Leadership Learnings from the Pandemic


Leslie GrossmanLeslie Grossman, Founder, Her Circle Leadership, and Faculty director, Women’s Leadership, GWU-Center for Excellence in Public Leadership

When we are confined to our homes, time can seem infinite. Even if you are juggling homeschooling with working, taking some quiet time to look inward and outward to what’s possible in the future is time well spent. As leaders – and we are all leaders of our own lives as well as others’ – we make professional progress by observing the leadership lessons we see in action. Watch and listen to leaders during this crisis and you will see what works effectively and what does not.

Courageous leadership is hard to come by most, but it is perhaps the most critical type of leadership when times are tough. A signature of a courageous leader is direct communication, empathy and immediate, thoughtful action.

I wrote a blog early in this crisis about lessons learned by observing Governor Andrew Cuomo of New York. Two more examples of fearless leadership were cited in The Harvard Business Review; New Zealand’s Prime Minister Jacinda Ardern and Commissioner of the National Basketball Association Adam Silver.

Prime Minister Ardern’s response was bold and her straightforward communication engendered public support. She is credited with having minimized the catastrophic impact of the virus on New Zealand by her early, honest, direct and caring communication to the public spawning nationwide trust and compliance to early national lockdown efforts. She also enabled widespread testing capabilities and implemented other strategies. New Zealand continues its’ lockdown even with the virus subsiding. She is determined to shut the virus down.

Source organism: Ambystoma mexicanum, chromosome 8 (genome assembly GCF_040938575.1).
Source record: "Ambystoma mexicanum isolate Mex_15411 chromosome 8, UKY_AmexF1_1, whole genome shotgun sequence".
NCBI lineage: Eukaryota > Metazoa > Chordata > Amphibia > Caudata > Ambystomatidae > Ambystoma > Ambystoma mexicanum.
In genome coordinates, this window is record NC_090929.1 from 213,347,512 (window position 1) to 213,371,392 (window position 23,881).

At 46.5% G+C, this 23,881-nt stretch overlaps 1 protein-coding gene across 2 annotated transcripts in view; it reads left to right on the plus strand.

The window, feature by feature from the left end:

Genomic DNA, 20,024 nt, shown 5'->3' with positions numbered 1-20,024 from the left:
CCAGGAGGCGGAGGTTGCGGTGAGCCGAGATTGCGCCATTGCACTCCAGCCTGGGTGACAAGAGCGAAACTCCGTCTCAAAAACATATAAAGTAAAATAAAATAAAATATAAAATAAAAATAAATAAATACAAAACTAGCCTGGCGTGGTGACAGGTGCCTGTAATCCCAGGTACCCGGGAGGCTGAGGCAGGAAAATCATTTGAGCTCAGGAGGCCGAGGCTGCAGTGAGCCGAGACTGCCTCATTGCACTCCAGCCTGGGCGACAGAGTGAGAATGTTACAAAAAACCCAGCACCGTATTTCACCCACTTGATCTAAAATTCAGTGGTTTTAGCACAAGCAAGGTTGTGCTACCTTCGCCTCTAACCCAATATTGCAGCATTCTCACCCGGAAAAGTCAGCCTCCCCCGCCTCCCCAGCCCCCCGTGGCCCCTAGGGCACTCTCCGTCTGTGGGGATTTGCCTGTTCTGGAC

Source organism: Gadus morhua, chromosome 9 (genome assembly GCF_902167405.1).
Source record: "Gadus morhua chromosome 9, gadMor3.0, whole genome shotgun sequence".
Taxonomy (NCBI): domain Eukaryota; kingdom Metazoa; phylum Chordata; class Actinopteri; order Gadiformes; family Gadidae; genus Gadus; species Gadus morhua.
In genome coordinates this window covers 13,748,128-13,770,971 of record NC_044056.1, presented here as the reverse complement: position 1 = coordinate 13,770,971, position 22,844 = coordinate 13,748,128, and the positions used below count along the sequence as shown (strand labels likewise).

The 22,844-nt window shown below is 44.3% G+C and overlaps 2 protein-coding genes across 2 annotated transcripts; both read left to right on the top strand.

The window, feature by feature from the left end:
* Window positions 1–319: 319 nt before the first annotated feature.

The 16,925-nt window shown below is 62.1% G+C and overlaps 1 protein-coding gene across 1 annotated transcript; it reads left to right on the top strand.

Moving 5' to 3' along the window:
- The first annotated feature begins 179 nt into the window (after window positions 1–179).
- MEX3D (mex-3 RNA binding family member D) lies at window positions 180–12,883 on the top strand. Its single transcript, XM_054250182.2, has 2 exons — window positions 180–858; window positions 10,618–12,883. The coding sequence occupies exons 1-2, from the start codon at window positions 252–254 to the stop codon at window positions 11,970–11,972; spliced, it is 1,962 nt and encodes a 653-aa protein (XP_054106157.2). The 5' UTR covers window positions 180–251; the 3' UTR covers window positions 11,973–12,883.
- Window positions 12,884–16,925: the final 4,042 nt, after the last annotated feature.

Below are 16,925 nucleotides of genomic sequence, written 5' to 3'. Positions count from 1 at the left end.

NBA Commissioner Adam Silver  took the then-surprising step of suspending the professional basketball league for the season in mid-March.  A decision that was considered radical at that time and caused negative reactions. His decision created a ripple effect with other sports organizations following his example to cancel events. Both leaders’ courageous quick decisions were made at the risk of public anger. Both undoubtedly saved countless lives. 

Courageous leaders make decisions for the greater good – no matter whether it is a community, a country, a business or the world. They communicate directly, transparently with caring and empathy and in so doing build trust among their constituents and beyond. Their courage inspires others to follow their lead. How can each of us become more courageous leaders – both at home and in our work?  How can we better communicate directly and with empathy to our constituents? We are leaders at home and at work. During this pandemic, and when we come out of it, we must bring forth all the tools we have to impact and set an example for others to become courageous leaders.

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